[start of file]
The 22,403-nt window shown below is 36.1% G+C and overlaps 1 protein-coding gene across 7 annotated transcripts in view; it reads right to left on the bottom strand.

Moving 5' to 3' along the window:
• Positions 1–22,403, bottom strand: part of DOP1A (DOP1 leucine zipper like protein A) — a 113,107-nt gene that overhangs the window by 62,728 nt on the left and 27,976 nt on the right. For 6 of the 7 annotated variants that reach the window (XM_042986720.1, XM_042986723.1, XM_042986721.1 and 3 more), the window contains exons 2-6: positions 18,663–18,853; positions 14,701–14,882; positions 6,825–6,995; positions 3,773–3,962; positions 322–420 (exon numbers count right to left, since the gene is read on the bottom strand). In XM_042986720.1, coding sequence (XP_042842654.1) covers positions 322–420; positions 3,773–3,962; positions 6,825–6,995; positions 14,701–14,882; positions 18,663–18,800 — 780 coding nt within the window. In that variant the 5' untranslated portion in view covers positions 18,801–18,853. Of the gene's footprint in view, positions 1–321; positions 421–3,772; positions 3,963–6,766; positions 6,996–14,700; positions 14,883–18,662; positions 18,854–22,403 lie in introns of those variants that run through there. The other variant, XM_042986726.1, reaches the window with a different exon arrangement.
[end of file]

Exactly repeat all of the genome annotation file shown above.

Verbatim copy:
The 22,403-nt window shown below is 36.1% G+C and overlaps 1 protein-coding gene across 7 annotated transcripts in view; it reads right to left on the bottom strand.

Moving 5' to 3' along the window:
• Positions 1–22,403, bottom strand: part of DOP1A (DOP1 leucine zipper like protein A) — a 113,107-nt gene that overhangs the window by 62,728 nt on the left and 27,976 nt on the right. For 6 of the 7 annotated variants that reach the window (XM_042986720.1, XM_042986723.1, XM_042986721.1 and 3 more), the window contains exons 2-6: positions 18,663–18,853; positions 14,701–14,882; positions 6,825–6,995; positions 3,773–3,962; positions 322–420 (exon numbers count right to left, since the gene is read on the bottom strand). In XM_042986720.1, coding sequence (XP_042842654.1) covers positions 322–420; positions 3,773–3,962; positions 6,825–6,995; positions 14,701–14,882; positions 18,663–18,800 — 780 coding nt within the window. In that variant the 5' untranslated portion in view covers positions 18,801–18,853. Of the gene's footprint in view, positions 1–321; positions 421–3,772; positions 3,963–6,766; positions 6,996–14,700; positions 14,883–18,662; positions 18,854–22,403 lie in introns of those variants that run through there. The other variant, XM_042986726.1, reaches the window with a different exon arrangement.